June 10, 2020 by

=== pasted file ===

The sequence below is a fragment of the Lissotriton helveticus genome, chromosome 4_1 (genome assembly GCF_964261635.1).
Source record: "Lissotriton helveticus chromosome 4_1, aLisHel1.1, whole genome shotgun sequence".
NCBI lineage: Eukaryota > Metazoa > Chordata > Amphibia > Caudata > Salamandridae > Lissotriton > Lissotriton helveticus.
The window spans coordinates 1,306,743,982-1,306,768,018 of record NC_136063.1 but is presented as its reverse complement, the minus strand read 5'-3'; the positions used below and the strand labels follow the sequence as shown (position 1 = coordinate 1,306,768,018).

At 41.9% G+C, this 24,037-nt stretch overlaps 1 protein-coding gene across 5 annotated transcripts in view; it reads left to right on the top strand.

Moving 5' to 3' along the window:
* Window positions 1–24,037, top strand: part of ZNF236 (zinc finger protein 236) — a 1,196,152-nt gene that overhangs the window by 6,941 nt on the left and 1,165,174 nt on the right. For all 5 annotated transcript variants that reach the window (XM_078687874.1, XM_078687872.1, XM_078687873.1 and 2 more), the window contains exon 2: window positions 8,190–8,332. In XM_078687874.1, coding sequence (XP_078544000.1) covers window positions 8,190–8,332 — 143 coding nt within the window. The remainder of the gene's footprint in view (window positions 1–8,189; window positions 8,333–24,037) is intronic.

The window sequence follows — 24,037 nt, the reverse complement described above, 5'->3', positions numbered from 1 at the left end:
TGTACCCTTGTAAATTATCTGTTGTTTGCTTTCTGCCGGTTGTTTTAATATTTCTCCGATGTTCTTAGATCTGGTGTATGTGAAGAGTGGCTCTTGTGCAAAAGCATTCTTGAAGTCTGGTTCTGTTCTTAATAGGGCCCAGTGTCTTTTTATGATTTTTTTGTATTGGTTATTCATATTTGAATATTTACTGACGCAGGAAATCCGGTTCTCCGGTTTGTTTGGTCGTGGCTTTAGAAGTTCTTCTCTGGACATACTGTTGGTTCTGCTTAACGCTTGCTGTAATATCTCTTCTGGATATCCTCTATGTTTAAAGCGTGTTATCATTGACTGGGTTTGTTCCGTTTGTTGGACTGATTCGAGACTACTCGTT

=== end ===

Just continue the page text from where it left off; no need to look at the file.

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Paying farmers a living wage is essential to ensuring sustainable coffee production Dean Cycon Wed, 06/10/2020 – 01:00 When you sit back with a good cup of coffee, you will be engulfed in the warmth, aroma, taste, acidity and body of the brew. Yet, swirling beneath the surface all of the major issues of the 21st century — climate change, globalization, immigration, women’s rights and wealth inequity — are being played out in remote coffee villages around the world.  How companies behave in the coffee trade has a direct impact not only on the lives and livelihoods of 28 million coffee farming families but on the welfare of the planet itself. Coffee companies claiming to be “ethical” or “sustainable” that refuse to pay a living wage to the farmers are fueling this longstanding human and environmental crisis.  Changes in rainfall patterns and temperature weaken coffee plants and reduce yields. Climate-enhanced fungi and bacteria decimate coffee plants, leaving families with little or no income for the next five years until new trees can be planted and mature. Larger farm owners must deforest land and plant more coffee to make up for the historically low prices they are receiving from the market. This deforestation inhibits carbon sequestration, which leads to higher temperatures. The cycle is self-fulfilling.  As a result, coffee production will be greatly limited in medium and lower elevations by 2030 to 2050. When production is reduced, farmers may use more chemicals in the growing process, which harms the soil and water sources, further degrading the planet and human health. Coffee, poverty and migration are also connected. The largest single group of migrants trying to cross the southern border are from Guatemala, and most of them are from the coffee lands of Huehuetenango province. They are unemployed and landless coffee farming families hoping for a better life.  The price per pound paid to coffee farmers is based on the “New York C price,” a commodity system that operates much like a stock market. For several years, the C price for coffee has hovered around the farmer’s cost of production ($0.80-$1.10), which means no profit for the farmers. From a high in 2014, prices paid to farmers have plummeted by 70 percent and now dance around $1 per pound. Every pound a farmer sells, and every cup we drink, pushes a farmer deeper into poverty and despair.  If coffee companies really want to fight the difficulties facing coffee farmers and the environment, they should just pay up. Companies are not required to base their payments to farmers on the C price, and many of us do not. Organic and Bird Friendly certifications offer a price premium to the farmer. Fair Trade provides a “living wage floor” and many committed Fair Traders pay substantially higher prices. The few real Direct Traders offer real price premiums for limited amounts of high-quality coffee. Many companies hide behind labels, such as Rainforest Alliance or Utz Kapeh, or self-created programs such as “Ethical Sourcing,” which sound good but do not guarantee higher prices.  Ironically, coffee company profits may be the highest in history. Companies such as Smuckers and Starbucks continue to raise their prices while their main cost of goods (buying coffee beans) has dropped considerably. According to the United Nations, the ratio between what the farmer was paid and what the companies sold their coffee for was 1:3 during the 1970s. Today, it is as high as 1:20, as many consumers are paying $20 a pound.  In 2012, Starbucks reported its average price for green beans was $2.56 per pound . However, that is the price it paid to the broker, not to the farmer. After backing out shipping, insurance, importer and exporter and mill costs, that price would be closer to $2.20 paid per pound to the farmer. By 2014, Starbucks was only paying $1.72 to the broker (maybe $1.36 to the farmer). By paying the lower amount, Starbucks took $387 million out of the farmers’ pockets. As green prices keep falling, Starbucks has continued to pay coffee farmers less, while charging consumers more.  So, who is winning this game? Not the farmers, not the public and not the environment. Instead of paying enough to support the farmers, large and small coffee companies contribute lesser amounts to nonprofits for clean water, health and environmental projects under the banner of “corporate sustainability.” If coffee companies really want to fight the difficulties facing coffee farmers and the environment, they should just pay up. If Starbucks returned to its 2012 broker and farmer prices, it nearly would double family income on most small farms. To family farms in Nicaragua, Peru, Ethiopia and Indonesia, that $1,400 could pay for healthcare, children’s education, proper nutrition and technology to produce higher yields and reduce their need to clear land. Even a 25-cent increase in the price paid to farmers, which would get Starbucks closer to the prices paid by truly committed coffee companies, would bring $150 million back to the farms and its stock price would not even blink. As an industry, we have lived long and well by treating farmers just like coffee. We see them as fungible commodities instead of true partners in the success of our businesses who are integral to effective adaptation to climate change and other issues of the day. The days of maximizing profits without seriously incorporating farmers’ concerns that bind us all together are over. It is time to pay up. Pull Quote If coffee companies really want to fight the difficulties facing coffee farmers and the environment, they should just pay up. Topics Food & Agriculture Equity & Inclusion Environmental Justice Featured in featured block (1 article with image touted on the front page or elsewhere) Off Duration 0 Sponsored Article Off